They are quickly applied and can be a real pain to
remove. Getting rid of adhesive stickers applied to car paintwork
calls for care - otherwise the finish underneath may suffer.
Countless cars bear decals with supposedly witty slogans like "It may be old but it's paid for" while others simply remind one of holidays past.
After a while these plastic mementoes start to fade and the witticisms which seemed funny at the time are a burden, regardless of whether the car is to be kept or sold. Unfortunately, removing car stickers is usually not straightforward, at least not without causing harm to the surface beneath.
The most common place for decals is on the boot lid or near the rear of the car. These are best tackled using a proprietary hair dryer, Thomas Schuster from the German vehicle assessment organization KUES suggests.
The idea is to warm up the surface in order to make the sticker soft. This enables it to be peeled off. The heat generated by the hair dryer or a heater gun can easily exceed 100 degrees Celsius and that is enough to damage car paintwork so it is as well to only run the dryer a few inches above across the paint surface in order to avoid blistering.
Arnulf Thiemel who works for Germany's largest car club, the ADAC, is sceptical about the hot air method. "You cannot gauge just how hot the paintwork is getting," he warns and suggests another solution.
Motorists should park the car in full sunlight on a warm day for several hours. This should make the sticker soft enough to enable easy removal. Stickers often do not come away from the paint surface in one piece but leave a sticky residue. This can be removed using solvents available from good car repair shops or most DIY stores.
Schuster advises using only acetone-free products which are specifically recommended for use on paintwork. It is a good idea to try a little of the solution on a hidden surface before proceeding. Never use paint thinners to remove decals since it will soften the surface to such a degree than severe damage can occur.
Before hitting the sticker with chemicals, car owners might like to soak it beforehand using water, car shampoo or washing-up liquid. These can loosen up the sticker, breaking the bond with the surface and make it easier to remove. "Aggressive household cleaners are not recommended since these can attack nearby plastic components and also damage the paint," said Thiemel.
Once the sticker has been removed motorists are often dismayed at the result. If a decal has been in place for many years the paintwork underneath will often be noticeably brighter than the surrounding surface. This is because the sticker has protected that spot from ultraviolet light, which causes fading, and other environmental influences.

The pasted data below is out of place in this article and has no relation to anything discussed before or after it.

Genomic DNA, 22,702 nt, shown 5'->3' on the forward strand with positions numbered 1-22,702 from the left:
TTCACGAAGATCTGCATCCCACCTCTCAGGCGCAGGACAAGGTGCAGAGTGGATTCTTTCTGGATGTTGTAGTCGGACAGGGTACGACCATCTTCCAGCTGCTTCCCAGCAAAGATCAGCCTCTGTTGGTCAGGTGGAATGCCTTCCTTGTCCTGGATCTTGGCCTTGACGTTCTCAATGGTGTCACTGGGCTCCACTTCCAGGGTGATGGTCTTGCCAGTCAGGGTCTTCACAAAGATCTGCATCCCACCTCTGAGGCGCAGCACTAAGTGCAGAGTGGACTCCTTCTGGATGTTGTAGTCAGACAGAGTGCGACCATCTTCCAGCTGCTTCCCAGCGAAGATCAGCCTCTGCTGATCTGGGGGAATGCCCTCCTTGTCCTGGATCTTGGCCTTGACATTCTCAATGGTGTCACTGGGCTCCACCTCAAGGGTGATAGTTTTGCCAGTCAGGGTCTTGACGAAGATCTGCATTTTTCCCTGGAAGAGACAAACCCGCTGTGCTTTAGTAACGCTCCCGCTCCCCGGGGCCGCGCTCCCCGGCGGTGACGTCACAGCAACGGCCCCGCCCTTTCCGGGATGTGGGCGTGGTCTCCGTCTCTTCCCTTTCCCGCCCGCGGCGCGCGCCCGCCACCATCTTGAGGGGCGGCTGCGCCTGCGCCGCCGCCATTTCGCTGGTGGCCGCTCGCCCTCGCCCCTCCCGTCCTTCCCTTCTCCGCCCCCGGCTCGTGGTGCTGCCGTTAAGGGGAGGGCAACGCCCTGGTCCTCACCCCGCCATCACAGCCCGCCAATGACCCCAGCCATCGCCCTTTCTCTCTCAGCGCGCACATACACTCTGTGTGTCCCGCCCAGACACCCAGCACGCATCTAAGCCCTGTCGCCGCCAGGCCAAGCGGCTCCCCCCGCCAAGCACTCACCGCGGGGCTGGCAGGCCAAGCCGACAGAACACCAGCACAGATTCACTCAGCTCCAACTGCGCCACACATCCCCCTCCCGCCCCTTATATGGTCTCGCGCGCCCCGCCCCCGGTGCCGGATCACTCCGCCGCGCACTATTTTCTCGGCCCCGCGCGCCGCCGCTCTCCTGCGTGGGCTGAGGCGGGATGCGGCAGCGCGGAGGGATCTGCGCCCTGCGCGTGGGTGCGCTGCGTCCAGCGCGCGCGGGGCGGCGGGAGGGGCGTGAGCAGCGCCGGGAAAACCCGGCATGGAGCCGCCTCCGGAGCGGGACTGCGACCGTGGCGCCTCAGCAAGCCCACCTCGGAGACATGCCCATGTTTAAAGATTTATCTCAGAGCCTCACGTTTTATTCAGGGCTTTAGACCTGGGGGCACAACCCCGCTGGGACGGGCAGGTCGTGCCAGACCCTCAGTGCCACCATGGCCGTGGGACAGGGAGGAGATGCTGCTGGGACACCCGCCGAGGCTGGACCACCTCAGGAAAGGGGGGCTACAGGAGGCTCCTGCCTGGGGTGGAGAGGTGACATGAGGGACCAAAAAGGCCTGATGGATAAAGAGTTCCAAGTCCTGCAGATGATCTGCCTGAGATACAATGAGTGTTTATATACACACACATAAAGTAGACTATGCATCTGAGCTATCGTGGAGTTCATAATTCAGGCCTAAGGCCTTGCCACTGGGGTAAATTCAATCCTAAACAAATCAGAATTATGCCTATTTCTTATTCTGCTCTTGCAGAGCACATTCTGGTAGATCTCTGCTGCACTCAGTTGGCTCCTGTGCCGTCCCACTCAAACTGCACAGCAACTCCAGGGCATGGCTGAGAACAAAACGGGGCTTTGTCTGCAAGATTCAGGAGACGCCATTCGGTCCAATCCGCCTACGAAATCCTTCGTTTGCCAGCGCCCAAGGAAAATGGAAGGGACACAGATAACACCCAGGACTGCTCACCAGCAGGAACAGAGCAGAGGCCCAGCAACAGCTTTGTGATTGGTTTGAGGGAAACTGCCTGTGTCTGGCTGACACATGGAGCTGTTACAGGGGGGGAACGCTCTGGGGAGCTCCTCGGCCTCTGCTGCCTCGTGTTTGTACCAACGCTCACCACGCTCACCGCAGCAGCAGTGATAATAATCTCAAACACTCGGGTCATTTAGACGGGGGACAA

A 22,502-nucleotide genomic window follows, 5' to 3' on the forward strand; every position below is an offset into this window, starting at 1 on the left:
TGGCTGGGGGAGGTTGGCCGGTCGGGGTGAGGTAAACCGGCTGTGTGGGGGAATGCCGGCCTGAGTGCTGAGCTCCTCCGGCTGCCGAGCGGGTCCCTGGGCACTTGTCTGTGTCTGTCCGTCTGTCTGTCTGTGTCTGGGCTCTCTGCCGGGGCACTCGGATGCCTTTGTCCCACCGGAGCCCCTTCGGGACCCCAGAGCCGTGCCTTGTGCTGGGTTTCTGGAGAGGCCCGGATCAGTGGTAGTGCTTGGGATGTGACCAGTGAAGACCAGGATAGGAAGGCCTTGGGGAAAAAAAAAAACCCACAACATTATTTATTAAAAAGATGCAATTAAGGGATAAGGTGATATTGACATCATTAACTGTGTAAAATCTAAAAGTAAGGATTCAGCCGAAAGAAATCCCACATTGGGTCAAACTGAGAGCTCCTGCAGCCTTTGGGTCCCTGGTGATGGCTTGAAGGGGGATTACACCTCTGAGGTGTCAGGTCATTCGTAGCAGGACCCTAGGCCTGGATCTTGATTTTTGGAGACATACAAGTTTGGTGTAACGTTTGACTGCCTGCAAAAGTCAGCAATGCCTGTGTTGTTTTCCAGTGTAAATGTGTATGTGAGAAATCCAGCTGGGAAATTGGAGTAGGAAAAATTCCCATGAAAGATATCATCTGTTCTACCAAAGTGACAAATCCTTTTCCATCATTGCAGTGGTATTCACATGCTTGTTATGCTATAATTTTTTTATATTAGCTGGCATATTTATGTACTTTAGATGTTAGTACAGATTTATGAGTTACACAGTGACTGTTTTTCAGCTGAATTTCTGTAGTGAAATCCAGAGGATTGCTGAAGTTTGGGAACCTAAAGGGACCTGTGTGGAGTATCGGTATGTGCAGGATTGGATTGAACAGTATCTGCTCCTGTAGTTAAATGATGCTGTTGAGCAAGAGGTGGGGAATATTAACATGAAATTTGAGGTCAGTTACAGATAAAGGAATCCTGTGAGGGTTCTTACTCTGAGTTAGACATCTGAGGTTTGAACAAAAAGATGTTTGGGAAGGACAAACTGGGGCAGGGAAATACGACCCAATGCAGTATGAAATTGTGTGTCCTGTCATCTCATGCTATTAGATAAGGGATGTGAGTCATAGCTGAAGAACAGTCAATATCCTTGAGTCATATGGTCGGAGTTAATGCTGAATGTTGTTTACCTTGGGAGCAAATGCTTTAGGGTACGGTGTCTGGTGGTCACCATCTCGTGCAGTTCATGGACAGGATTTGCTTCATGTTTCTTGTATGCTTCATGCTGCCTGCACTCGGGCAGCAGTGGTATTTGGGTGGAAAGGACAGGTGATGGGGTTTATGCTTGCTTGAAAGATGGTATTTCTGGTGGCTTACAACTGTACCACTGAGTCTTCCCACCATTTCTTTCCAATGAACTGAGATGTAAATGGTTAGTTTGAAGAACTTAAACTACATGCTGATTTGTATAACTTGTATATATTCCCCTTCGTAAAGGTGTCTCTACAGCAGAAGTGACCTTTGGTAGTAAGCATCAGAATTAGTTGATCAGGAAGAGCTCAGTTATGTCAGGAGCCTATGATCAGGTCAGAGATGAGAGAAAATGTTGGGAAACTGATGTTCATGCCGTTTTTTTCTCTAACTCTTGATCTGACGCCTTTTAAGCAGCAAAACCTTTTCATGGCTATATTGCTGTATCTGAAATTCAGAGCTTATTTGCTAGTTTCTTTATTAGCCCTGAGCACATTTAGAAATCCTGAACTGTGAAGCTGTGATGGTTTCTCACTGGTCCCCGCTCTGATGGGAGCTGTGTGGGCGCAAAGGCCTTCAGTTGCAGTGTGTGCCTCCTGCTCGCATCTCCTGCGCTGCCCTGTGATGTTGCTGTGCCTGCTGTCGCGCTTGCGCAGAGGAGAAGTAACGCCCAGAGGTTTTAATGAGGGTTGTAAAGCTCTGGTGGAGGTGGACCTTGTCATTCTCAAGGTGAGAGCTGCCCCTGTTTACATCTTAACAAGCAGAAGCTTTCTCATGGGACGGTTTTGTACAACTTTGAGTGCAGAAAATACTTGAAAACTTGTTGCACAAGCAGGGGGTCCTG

According to Michael Mueller of the GTUE technical inspection organisation in Germany, there is a way around this. The freshly-revealed surface should be treated with good quality rubbing compound in order to buff up the areas where the old and new paint join. Afterwards, the whole area should be given a wax polish. It is unrealistic though to expect that the area once covered by a sticker will blend in completely with the rest of the car's paintwork.
Removing a sticker from glass surfaces is a little easier, as Thiemel explains. Standing the car in sunlight for several hours is the soften-up method of choice here and not the hair dryer since there is a risk that the heat could crack the glass.
Apply a solvent to soften up the sticker before teasing it off the surface using a thin wooden spatula. A single-edged razor blade might also do the trick but care should be taken not to scratch the glass. One of the hardest jobs is to remove stickers from the plastic surfaces which abound in modern cars.
Thiemel again recommends prolonged exposure to sunlight in order to warm up the car interior. If the sticker does not yield immediately to a wooden scraper he advises owners to visit a dealer or car repair workshop. This may sound drastic but many damaged plastic surfaces are simply not repairable. The component will almost certainly have to be replaced and that calls for expertise and special removal tools.
Decals applied to fascia and other surfaces containing airbags are a problem in themselves. Thiemel says such areas of the car should be left sticker-free. The heat and scraping movements necessary when a sticker mounted here proves stubborn might even trigger the airbag with potentially disasterous results.
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